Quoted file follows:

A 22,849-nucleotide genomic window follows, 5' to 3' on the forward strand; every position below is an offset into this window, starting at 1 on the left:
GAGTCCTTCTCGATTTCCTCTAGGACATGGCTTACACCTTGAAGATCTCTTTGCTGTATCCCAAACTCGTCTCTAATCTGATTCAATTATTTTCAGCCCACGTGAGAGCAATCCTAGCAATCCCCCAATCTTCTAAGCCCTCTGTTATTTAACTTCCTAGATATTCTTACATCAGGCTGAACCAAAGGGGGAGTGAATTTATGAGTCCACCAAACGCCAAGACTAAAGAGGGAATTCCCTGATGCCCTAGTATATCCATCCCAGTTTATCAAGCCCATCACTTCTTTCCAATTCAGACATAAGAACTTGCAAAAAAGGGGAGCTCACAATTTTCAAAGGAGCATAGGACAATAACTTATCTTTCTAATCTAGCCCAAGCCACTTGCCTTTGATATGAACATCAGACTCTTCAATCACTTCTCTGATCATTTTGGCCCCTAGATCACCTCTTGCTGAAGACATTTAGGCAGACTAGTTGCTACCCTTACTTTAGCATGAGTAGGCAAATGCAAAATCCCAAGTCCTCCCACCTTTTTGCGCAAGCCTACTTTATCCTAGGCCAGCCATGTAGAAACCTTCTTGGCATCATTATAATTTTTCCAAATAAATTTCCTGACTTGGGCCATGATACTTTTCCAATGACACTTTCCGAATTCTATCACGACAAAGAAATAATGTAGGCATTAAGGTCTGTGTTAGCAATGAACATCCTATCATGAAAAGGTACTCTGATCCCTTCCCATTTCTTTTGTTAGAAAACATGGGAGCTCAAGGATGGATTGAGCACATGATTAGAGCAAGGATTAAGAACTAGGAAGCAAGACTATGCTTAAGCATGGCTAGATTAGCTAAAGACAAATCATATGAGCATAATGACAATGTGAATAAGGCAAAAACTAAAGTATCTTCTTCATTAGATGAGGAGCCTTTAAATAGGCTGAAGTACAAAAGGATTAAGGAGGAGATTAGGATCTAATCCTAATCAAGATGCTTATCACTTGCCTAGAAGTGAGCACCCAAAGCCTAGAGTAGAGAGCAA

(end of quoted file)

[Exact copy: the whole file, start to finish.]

A 22,849-nucleotide genomic window follows, 5' to 3' on the forward strand; every position below is an offset into this window, starting at 1 on the left:
GAGTCCTTCTCGATTTCCTCTAGGACATGGCTTACACCTTGAAGATCTCTTTGCTGTATCCCAAACTCGTCTCTAATCTGATTCAATTATTTTCAGCCCACGTGAGAGCAATCCTAGCAATCCCCCAATCTTCTAAGCCCTCTGTTATTTAACTTCCTAGATATTCTTACATCAGGCTGAACCAAAGGGGGAGTGAATTTATGAGTCCACCAAACGCCAAGACTAAAGAGGGAATTCCCTGATGCCCTAGTATATCCATCCCAGTTTATCAAGCCCATCACTTCTTTCCAATTCAGACATAAGAACTTGCAAAAAAGGGGAGCTCACAATTTTCAAAGGAGCATAGGACAATAACTTATCTTTCTAATCTAGCCCAAGCCACTTGCCTTTGATATGAACATCAGACTCTTCAATCACTTCTCTGATCATTTTGGCCCCTAGATCACCTCTTGCTGAAGACATTTAGGCAGACTAGTTGCTACCCTTACTTTAGCATGAGTAGGCAAATGCAAAATCCCAAGTCCTCCCACCTTTTTGCGCAAGCCTACTTTATCCTAGGCCAGCCATGTAGAAACCTTCTTGGCATCATTATAATTTTTCCAAATAAATTTCCTGACTTGGGCCATGATACTTTTCCAATGACACTTTCCGAATTCTATCACGACAAAGAAATAATGTAGGCATTAAGGTCTGTGTTAGCAATGAACATCCTATCATGAAAAGGTACTCTGATCCCTTCCCATTTCTTTTGTTAGAAAACATGGGAGCTCAAGGATGGATTGAGCACATGATTAGAGCAAGGATTAAGAACTAGGAAGCAAGACTATGCTTAAGCATGGCTAGATTAGCTAAAGACAAATCATATGAGCATAATGACAATGTGAATAAGGCAAAAACTAAAGTATCTTCTTCATTAGATGAGGAGCCTTTAAATAGGCTGAAGTACAAAAGGATTAAGGAGGAGATTAGGATCTAATCCTAATCAAGATGCTTATCACTTGCCTAGAAGTGAGCACCCAAAGCCTAGAGTAGAGAGCAA